Brown begins his book very matter-of-factly: “Great entrepreneurs don’t write great books. In fact, they don’t write many books at all.”
I am a writer. I am a small press owner. I am a podcaster. A writer may be the ultimate entrepreneur. Anyone with a creative spark who wants to share it with the world, well, I am pretty sure that’s what an entrepreneur is.
Though Paul tries a simplistic and direct approach for the aspiring entrepreneur to follow, it fell flat for me. Reading a book for me is an investment. It takes time. The whole adage “time is money,” any entrepreneur could appreciate that. I could be doing a lot of other things like working on making my projects profitable. I was hoping this book would have helped me towards that goal, but sadly did not.
If I am reading someone’s book and get very little from it, it’s most likely my fault. My brain goes all over the place. After all. I am a thinker. But if I am starting to follow a writer, begin to get their message, then have to reread it because of constant unnecessary, incessant pronoun switches, incorrect agreements, or clunky sentences, and then top it off spot two typos? Well, then is it my fault entirely?
The typos and overly clunky language could have been corrected by the editor. The choice of white pages instead of cream, well that’s just a style choice and is solely the publishing company’s decision. The tone of the book, and the message that Brown is trying to deliver, well that’s all Brown. Brown, a seasoned business writer for The New York Times and regular contributor to Inc. magazine, knows his stuff, but his writing style left me with little insight in what I can actually do with my particular ideas.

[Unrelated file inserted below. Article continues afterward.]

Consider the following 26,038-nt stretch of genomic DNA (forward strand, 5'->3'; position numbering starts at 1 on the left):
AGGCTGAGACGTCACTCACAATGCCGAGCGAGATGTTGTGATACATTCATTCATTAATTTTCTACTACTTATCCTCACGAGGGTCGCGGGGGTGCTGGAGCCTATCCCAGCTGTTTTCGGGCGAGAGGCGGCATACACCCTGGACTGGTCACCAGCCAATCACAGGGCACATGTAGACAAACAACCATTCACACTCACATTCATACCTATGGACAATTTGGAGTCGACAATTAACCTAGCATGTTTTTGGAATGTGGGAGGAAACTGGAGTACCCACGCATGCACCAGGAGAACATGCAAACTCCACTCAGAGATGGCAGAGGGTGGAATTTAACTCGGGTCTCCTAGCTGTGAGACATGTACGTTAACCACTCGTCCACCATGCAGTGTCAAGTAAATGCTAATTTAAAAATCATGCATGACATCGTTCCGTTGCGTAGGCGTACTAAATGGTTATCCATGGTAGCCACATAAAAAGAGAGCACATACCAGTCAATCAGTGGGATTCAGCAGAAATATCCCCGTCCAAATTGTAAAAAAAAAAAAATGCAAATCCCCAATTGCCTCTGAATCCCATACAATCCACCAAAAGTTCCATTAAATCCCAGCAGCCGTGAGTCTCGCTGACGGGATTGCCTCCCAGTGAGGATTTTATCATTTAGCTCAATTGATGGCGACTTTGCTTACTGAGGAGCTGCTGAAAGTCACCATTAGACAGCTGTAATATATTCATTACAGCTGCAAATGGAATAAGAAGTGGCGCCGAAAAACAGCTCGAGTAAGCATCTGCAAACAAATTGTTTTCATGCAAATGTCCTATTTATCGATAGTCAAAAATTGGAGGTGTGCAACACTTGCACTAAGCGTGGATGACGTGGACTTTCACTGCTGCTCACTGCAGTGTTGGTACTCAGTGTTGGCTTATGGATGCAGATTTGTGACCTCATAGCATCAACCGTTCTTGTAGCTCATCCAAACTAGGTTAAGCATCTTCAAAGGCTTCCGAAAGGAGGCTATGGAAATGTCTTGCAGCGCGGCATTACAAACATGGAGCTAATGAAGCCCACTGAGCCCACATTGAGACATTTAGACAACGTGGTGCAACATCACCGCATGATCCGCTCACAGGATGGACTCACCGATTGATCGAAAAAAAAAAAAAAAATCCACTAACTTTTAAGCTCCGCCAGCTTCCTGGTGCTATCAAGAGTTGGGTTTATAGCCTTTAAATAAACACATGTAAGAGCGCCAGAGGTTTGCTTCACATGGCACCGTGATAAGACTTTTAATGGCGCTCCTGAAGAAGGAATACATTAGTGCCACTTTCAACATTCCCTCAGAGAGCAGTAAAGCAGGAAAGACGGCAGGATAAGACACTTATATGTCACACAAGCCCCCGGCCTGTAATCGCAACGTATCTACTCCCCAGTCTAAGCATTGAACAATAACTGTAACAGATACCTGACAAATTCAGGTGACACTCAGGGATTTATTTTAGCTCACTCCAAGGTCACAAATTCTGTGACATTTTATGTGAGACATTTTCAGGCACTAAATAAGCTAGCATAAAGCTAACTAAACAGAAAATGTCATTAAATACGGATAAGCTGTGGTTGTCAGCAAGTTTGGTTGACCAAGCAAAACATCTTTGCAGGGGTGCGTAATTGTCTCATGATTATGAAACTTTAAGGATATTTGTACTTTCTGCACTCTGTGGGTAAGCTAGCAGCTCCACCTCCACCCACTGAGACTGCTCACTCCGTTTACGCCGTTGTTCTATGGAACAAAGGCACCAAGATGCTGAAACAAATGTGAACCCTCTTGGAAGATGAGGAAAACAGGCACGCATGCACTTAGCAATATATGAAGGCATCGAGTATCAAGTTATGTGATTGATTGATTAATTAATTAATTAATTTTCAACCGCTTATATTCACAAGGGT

Maybe I am not the “Rest of Us”. But this book’s attractive bright blue cover does not deliver on its promise, stated: How to Create Innovation and Opportunity Everywhere. I walked away not uplifted but wondering if my ideas are maybe too out of the ordinary. More questions and doubt were raised than answers. If only my ideas were as easy as starting a pizza parlor downtown.
I don’t know if I am necessarily alone on this one. I took this book out from the library, and the first two chapters were heavily marked, like whoever was reading this before was really into Paul’s take on just how to be an entrepreneur. You could tell whoever it was, they were probably inspired, maybe even motivated to make some change in their life. Gradually, though, the highlighter ceased to be. I didn’t get it at the time, but now I do.
Jason’s take away: Attractive book design. Misleading title. Two typos.
Jason Wright is the editor and founder of Oddball Magazine. His column appears weekly. His new book is Train of Thought.